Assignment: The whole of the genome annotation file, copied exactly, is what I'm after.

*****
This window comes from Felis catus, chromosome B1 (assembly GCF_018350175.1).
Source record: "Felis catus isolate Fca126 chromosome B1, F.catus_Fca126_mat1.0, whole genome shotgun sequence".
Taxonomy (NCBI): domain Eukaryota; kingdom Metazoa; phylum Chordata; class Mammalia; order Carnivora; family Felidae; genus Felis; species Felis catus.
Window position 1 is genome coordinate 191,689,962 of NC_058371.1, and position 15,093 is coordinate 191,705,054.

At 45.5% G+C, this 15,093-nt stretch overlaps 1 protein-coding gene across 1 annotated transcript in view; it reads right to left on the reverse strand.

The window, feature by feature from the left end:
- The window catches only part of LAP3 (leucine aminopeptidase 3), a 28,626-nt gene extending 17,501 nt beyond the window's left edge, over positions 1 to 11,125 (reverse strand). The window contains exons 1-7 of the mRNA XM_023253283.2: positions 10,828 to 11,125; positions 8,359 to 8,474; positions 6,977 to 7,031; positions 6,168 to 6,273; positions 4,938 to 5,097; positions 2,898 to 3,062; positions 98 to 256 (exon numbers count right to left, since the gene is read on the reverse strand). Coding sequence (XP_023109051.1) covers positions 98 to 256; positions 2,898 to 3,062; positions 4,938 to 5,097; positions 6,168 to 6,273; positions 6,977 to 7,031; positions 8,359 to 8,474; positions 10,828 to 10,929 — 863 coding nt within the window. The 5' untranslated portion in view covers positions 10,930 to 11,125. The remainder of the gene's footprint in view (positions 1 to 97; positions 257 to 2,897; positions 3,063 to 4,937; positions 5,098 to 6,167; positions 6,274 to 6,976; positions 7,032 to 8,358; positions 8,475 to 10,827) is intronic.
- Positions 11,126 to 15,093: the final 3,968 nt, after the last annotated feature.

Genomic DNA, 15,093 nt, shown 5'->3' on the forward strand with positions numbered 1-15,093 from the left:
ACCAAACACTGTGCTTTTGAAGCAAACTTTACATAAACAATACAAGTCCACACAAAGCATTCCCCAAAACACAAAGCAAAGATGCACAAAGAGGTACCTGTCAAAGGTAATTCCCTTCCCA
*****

This window comes from Felis catus, chromosome B1 (assembly GCF_018350175.1).
Source record: "Felis catus isolate Fca126 chromosome B1, F.catus_Fca126_mat1.0, whole genome shotgun sequence".
Taxonomy (NCBI): domain Eukaryota; kingdom Metazoa; phylum Chordata; class Mammalia; order Carnivora; family Felidae; genus Felis; species Felis catus.
Window position 1 is genome coordinate 191,689,962 of NC_058371.1, and position 15,093 is coordinate 191,705,054.

At 45.5% G+C, this 15,093-nt stretch overlaps 1 protein-coding gene across 1 annotated transcript in view; it reads right to left on the reverse strand.

The window, feature by feature from the left end:
- The window catches only part of LAP3 (leucine aminopeptidase 3), a 28,626-nt gene extending 17,501 nt beyond the window's left edge, over positions 1 to 11,125 (reverse strand). The window contains exons 1-7 of the mRNA XM_023253283.2: positions 10,828 to 11,125; positions 8,359 to 8,474; positions 6,977 to 7,031; positions 6,168 to 6,273; positions 4,938 to 5,097; positions 2,898 to 3,062; positions 98 to 256 (exon numbers count right to left, since the gene is read on the reverse strand). Coding sequence (XP_023109051.1) covers positions 98 to 256; positions 2,898 to 3,062; positions 4,938 to 5,097; positions 6,168 to 6,273; positions 6,977 to 7,031; positions 8,359 to 8,474; positions 10,828 to 10,929 — 863 coding nt within the window. The 5' untranslated portion in view covers positions 10,930 to 11,125. The remainder of the gene's footprint in view (positions 1 to 97; positions 257 to 2,897; positions 3,063 to 4,937; positions 5,098 to 6,167; positions 6,274 to 6,976; positions 7,032 to 8,358; positions 8,475 to 10,827) is intronic.
- Positions 11,126 to 15,093: the final 3,968 nt, after the last annotated feature.

Genomic DNA, 15,093 nt, shown 5'->3' on the forward strand with positions numbered 1-15,093 from the left:
ACCAAACACTGTGCTTTTGAAGCAAACTTTACATAAACAATACAAGTCCACACAAAGCATTCCCCAAAACACAAAGCAAAGATGCACAAAGAGGTACCTGTCAAAGGTAATTCCCTTCCCA